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After finding the weighted sum, the second step is to constrain the weighted sum to produce a desired output.

Why is that important? Imagine if a perceptron had inputs in the range of 100-1000 but the goal was to simply predict whether or not something would occur — 1 for “Yes” and 0 for “No”. This would result in a very large weighted sum.

How can the perceptron produce a meaningful output in this case? This is exactly where activation functions come in! These are special functions that transform the weighted sum into a desired and constrained output.

For example, if you want to train a perceptron to detect whether a point is above or below a line (which we will be doing in this lesson!), you might want the output to be a +1 or -1 label. For this task, you can use the “sign activation function” to help the perceptron make the decision:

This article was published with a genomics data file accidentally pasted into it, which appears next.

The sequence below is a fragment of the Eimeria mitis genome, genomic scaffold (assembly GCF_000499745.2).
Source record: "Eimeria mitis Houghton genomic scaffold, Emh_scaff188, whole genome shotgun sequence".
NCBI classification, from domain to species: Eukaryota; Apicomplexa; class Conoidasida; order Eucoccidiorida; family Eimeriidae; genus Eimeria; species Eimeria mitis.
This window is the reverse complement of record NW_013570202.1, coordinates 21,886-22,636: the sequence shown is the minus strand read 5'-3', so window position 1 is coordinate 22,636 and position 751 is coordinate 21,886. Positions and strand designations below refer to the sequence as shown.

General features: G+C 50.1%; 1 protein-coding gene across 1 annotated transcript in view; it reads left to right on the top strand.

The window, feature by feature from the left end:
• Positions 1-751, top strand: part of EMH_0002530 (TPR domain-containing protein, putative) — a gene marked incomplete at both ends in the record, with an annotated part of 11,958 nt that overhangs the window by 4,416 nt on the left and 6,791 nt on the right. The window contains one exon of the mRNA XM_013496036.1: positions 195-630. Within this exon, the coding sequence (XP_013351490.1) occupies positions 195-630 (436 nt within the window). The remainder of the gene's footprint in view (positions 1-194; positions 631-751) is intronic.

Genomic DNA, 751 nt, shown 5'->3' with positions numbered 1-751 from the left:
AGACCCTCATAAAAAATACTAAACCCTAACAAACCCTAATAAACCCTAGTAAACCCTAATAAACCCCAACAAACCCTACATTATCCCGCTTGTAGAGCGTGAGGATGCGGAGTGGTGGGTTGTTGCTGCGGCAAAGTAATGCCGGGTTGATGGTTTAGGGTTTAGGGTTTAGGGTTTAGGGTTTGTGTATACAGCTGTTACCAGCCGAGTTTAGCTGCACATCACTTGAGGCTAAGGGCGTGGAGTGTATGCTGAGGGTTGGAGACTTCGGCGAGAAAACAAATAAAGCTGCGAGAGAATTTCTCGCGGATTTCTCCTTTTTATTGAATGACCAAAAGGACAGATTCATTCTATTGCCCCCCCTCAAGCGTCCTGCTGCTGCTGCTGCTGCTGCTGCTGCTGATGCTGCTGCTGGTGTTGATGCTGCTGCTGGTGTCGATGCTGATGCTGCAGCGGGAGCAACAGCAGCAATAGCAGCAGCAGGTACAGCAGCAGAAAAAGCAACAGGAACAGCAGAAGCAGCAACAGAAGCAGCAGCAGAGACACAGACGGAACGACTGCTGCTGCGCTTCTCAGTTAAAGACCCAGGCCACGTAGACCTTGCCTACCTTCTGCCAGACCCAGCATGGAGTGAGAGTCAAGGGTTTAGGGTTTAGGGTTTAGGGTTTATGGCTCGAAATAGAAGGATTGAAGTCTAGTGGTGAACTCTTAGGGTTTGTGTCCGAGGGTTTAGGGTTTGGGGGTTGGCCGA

• If weighted sum is positive, return +1
• If weighted sum is negative, return -1

In this lesson, we will focus on using the sign activation function because it is the simplest way to get started with perceptrons and eventually visualize one in action.

### Instructions

1.

Inside the .activation() method, return 1 if the weighted_sum is greater than or equal to 0.

2.

Inside the .activation() method, return -1 if the weighted_sum is less than 0.

3.

Try it out for yourself!

Print out the result of the method .activation() called on cool_perceptron if the weighted sum is 52.